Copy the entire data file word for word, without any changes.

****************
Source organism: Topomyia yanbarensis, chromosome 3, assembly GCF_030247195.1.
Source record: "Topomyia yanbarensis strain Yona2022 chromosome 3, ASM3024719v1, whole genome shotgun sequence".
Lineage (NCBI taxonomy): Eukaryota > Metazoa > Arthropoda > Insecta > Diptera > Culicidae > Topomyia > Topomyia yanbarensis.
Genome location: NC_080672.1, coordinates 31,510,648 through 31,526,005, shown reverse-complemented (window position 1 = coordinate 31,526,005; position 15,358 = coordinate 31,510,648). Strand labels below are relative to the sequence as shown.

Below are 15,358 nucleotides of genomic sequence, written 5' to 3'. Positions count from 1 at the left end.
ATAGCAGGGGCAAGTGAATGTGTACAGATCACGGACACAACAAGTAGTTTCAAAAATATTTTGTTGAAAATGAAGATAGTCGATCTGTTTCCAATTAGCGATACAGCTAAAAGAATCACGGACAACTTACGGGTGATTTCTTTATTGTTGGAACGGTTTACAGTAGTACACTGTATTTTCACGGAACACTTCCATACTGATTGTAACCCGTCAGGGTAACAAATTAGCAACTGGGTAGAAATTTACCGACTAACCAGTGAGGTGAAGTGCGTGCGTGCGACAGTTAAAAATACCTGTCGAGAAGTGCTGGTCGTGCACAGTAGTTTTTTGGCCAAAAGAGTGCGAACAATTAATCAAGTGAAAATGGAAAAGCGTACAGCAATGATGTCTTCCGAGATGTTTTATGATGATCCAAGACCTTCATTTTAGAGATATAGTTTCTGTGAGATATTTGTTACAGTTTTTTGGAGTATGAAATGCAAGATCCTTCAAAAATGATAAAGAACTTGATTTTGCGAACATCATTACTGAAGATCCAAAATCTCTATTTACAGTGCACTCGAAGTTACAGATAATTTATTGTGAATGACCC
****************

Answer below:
Source organism: Topomyia yanbarensis, chromosome 3, assembly GCF_030247195.1.
Source record: "Topomyia yanbarensis strain Yona2022 chromosome 3, ASM3024719v1, whole genome shotgun sequence".
Lineage (NCBI taxonomy): Eukaryota > Metazoa > Arthropoda > Insecta > Diptera > Culicidae > Topomyia > Topomyia yanbarensis.
Genome location: NC_080672.1, coordinates 31,510,648 through 31,526,005, shown reverse-complemented (window position 1 = coordinate 31,526,005; position 15,358 = coordinate 31,510,648). Strand labels below are relative to the sequence as shown.

Below are 15,358 nucleotides of genomic sequence, written 5' to 3'. Positions count from 1 at the left end.
ATAGCAGGGGCAAGTGAATGTGTACAGATCACGGACACAACAAGTAGTTTCAAAAATATTTTGTTGAAAATGAAGATAGTCGATCTGTTTCCAATTAGCGATACAGCTAAAAGAATCACGGACAACTTACGGGTGATTTCTTTATTGTTGGAACGGTTTACAGTAGTACACTGTATTTTCACGGAACACTTCCATACTGATTGTAACCCGTCAGGGTAACAAATTAGCAACTGGGTAGAAATTTACCGACTAACCAGTGAGGTGAAGTGCGTGCGTGCGACAGTTAAAAATACCTGTCGAGAAGTGCTGGTCGTGCACAGTAGTTTTTTGGCCAAAAGAGTGCGAACAATTAATCAAGTGAAAATGGAAAAGCGTACAGCAATGATGTCTTCCGAGATGTTTTATGATGATCCAAGACCTTCATTTTAGAGATATAGTTTCTGTGAGATATTTGTTACAGTTTTTTGGAGTATGAAATGCAAGATCCTTCAAAAATGATAAAGAACTTGATTTTGCGAACATCATTACTGAAGATCCAAAATCTCTATTTACAGTGCACTCGAAGTTACAGATAATTTATTGTGAATGACCC